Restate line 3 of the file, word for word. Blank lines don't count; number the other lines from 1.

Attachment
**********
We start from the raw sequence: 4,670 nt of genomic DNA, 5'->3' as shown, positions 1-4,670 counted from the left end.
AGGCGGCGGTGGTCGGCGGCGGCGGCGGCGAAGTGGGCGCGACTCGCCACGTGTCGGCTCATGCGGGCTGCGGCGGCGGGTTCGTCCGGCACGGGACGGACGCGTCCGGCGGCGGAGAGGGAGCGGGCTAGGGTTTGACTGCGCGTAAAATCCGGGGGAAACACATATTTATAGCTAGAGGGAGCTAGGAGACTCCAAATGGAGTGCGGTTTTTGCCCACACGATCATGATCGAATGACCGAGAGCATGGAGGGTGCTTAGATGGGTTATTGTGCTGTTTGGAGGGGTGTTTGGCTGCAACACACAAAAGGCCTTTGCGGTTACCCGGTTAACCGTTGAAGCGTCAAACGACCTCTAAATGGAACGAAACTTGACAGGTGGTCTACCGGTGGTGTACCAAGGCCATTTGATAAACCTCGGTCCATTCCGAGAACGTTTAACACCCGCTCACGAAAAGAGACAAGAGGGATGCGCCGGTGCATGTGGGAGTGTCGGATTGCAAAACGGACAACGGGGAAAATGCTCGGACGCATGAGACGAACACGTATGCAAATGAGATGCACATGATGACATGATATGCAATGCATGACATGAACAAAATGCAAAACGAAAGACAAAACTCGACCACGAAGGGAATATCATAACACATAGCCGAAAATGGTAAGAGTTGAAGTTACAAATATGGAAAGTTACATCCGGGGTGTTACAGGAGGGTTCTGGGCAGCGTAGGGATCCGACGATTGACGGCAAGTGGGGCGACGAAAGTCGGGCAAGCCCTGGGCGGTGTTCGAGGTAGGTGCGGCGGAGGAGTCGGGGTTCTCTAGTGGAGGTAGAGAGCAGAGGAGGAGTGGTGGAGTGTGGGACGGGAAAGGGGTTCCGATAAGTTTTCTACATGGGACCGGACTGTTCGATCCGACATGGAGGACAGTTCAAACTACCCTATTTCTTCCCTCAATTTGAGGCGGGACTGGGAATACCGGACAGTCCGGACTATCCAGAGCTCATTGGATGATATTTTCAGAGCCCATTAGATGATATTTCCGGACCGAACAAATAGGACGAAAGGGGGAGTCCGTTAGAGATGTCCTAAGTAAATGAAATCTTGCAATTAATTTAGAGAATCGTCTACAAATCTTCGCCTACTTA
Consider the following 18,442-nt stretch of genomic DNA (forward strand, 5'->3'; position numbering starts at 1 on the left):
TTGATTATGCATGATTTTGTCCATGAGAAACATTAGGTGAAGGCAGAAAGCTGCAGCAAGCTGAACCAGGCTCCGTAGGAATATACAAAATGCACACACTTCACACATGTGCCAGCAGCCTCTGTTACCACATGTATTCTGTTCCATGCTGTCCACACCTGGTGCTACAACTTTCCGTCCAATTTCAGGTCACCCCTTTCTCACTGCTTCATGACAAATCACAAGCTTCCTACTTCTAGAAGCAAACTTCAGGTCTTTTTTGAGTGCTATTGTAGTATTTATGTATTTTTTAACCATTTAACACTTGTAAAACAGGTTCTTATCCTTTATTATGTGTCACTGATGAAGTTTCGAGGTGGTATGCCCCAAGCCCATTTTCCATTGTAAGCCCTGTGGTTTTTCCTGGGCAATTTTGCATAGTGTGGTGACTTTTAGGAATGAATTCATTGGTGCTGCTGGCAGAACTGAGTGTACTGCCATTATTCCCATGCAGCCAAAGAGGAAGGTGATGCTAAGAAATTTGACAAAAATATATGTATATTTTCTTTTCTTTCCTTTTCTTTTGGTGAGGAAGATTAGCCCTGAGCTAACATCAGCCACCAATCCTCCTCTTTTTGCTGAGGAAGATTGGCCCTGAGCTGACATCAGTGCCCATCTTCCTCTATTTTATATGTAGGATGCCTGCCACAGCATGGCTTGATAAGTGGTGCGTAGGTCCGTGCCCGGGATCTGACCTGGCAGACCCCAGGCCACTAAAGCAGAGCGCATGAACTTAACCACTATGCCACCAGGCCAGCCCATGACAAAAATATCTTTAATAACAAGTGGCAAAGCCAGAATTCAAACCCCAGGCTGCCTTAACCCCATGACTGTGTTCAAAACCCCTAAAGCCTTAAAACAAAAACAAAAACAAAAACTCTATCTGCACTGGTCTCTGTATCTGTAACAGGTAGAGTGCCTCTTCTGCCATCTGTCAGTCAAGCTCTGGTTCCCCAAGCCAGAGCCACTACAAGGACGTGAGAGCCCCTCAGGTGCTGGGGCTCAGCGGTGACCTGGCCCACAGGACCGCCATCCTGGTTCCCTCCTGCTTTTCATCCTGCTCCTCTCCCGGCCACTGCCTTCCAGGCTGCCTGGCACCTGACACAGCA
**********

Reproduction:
Consider the following 18,442-nt stretch of genomic DNA (forward strand, 5'->3'; position numbering starts at 1 on the left):